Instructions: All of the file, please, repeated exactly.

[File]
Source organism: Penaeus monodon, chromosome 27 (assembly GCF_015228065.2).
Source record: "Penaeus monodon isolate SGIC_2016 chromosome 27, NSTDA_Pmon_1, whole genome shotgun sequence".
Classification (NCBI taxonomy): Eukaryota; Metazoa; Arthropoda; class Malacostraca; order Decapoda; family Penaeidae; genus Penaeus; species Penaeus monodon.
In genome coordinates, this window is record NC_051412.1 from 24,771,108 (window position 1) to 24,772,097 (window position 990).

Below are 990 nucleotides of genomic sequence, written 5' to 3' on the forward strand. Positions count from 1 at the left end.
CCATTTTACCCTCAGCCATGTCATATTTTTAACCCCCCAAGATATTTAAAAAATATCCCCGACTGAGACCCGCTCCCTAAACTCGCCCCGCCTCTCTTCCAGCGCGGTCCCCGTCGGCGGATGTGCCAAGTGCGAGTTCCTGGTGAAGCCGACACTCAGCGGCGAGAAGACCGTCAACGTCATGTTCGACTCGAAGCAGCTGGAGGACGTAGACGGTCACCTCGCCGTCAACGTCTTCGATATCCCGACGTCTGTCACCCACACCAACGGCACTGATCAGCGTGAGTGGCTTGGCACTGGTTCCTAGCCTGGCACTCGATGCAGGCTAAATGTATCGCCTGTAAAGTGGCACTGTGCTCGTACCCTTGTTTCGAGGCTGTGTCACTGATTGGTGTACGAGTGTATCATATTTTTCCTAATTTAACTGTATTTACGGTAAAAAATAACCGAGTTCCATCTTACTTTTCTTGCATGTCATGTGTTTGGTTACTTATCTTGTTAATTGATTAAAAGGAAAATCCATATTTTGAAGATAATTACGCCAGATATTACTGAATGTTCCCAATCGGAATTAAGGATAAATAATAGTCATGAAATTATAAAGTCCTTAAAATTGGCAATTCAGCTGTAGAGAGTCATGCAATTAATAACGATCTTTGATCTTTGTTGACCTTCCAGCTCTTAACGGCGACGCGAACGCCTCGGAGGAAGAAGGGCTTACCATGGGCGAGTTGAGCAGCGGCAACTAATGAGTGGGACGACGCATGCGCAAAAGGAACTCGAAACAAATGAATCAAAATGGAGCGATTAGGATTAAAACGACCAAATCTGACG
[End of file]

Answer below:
Source organism: Penaeus monodon, chromosome 27 (assembly GCF_015228065.2).
Source record: "Penaeus monodon isolate SGIC_2016 chromosome 27, NSTDA_Pmon_1, whole genome shotgun sequence".
Classification (NCBI taxonomy): Eukaryota; Metazoa; Arthropoda; class Malacostraca; order Decapoda; family Penaeidae; genus Penaeus; species Penaeus monodon.
In genome coordinates, this window is record NC_051412.1 from 24,771,108 (window position 1) to 24,772,097 (window position 990).

Below are 990 nucleotides of genomic sequence, written 5' to 3' on the forward strand. Positions count from 1 at the left end.
CCATTTTACCCTCAGCCATGTCATATTTTTAACCCCCCAAGATATTTAAAAAATATCCCCGACTGAGACCCGCTCCCTAAACTCGCCCCGCCTCTCTTCCAGCGCGGTCCCCGTCGGCGGATGTGCCAAGTGCGAGTTCCTGGTGAAGCCGACACTCAGCGGCGAGAAGACCGTCAACGTCATGTTCGACTCGAAGCAGCTGGAGGACGTAGACGGTCACCTCGCCGTCAACGTCTTCGATATCCCGACGTCTGTCACCCACACCAACGGCACTGATCAGCGTGAGTGGCTTGGCACTGGTTCCTAGCCTGGCACTCGATGCAGGCTAAATGTATCGCCTGTAAAGTGGCACTGTGCTCGTACCCTTGTTTCGAGGCTGTGTCACTGATTGGTGTACGAGTGTATCATATTTTTCCTAATTTAACTGTATTTACGGTAAAAAATAACCGAGTTCCATCTTACTTTTCTTGCATGTCATGTGTTTGGTTACTTATCTTGTTAATTGATTAAAAGGAAAATCCATATTTTGAAGATAATTACGCCAGATATTACTGAATGTTCCCAATCGGAATTAAGGATAAATAATAGTCATGAAATTATAAAGTCCTTAAAATTGGCAATTCAGCTGTAGAGAGTCATGCAATTAATAACGATCTTTGATCTTTGTTGACCTTCCAGCTCTTAACGGCGACGCGAACGCCTCGGAGGAAGAAGGGCTTACCATGGGCGAGTTGAGCAGCGGCAACTAATGAGTGGGACGACGCATGCGCAAAAGGAACTCGAAACAAATGAATCAAAATGGAGCGATTAGGATTAAAACGACCAAATCTGACG